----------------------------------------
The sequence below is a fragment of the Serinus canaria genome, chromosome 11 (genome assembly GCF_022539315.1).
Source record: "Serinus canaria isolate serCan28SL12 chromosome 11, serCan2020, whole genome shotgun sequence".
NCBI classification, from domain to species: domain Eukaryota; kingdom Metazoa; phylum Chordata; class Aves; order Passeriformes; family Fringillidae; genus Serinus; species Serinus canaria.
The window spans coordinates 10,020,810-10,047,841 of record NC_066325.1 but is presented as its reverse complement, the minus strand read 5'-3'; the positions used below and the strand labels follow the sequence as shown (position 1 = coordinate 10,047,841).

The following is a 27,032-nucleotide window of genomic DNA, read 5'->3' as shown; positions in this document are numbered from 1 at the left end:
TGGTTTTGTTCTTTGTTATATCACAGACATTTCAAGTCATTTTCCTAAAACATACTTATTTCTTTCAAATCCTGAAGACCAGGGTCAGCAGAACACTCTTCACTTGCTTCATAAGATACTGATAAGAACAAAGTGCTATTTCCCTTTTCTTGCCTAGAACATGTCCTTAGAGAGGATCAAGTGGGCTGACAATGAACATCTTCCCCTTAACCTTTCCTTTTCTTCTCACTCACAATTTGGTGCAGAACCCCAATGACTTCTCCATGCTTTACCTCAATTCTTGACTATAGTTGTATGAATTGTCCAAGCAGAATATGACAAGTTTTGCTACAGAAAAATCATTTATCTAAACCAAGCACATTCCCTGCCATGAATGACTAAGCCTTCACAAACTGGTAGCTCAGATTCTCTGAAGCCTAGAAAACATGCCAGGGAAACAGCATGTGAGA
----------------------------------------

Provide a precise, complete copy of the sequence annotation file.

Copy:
The sequence below is a fragment of the Serinus canaria genome, chromosome 11 (genome assembly GCF_022539315.1).
Source record: "Serinus canaria isolate serCan28SL12 chromosome 11, serCan2020, whole genome shotgun sequence".
NCBI classification, from domain to species: domain Eukaryota; kingdom Metazoa; phylum Chordata; class Aves; order Passeriformes; family Fringillidae; genus Serinus; species Serinus canaria.
The window spans coordinates 10,020,810-10,047,841 of record NC_066325.1 but is presented as its reverse complement, the minus strand read 5'-3'; the positions used below and the strand labels follow the sequence as shown (position 1 = coordinate 10,047,841).

The following is a 27,032-nucleotide window of genomic DNA, read 5'->3' as shown; positions in this document are numbered from 1 at the left end:
TGGTTTTGTTCTTTGTTATATCACAGACATTTCAAGTCATTTTCCTAAAACATACTTATTTCTTTCAAATCCTGAAGACCAGGGTCAGCAGAACACTCTTCACTTGCTTCATAAGATACTGATAAGAACAAAGTGCTATTTCCCTTTTCTTGCCTAGAACATGTCCTTAGAGAGGATCAAGTGGGCTGACAATGAACATCTTCCCCTTAACCTTTCCTTTTCTTCTCACTCACAATTTGGTGCAGAACCCCAATGACTTCTCCATGCTTTACCTCAATTCTTGACTATAGTTGTATGAATTGTCCAAGCAGAATATGACAAGTTTTGCTACAGAAAAATCATTTATCTAAACCAAGCACATTCCCTGCCATGAATGACTAAGCCTTCACAAACTGGTAGCTCAGATTCTCTGAAGCCTAGAAAACATGCCAGGGAAACAGCATGTGAGA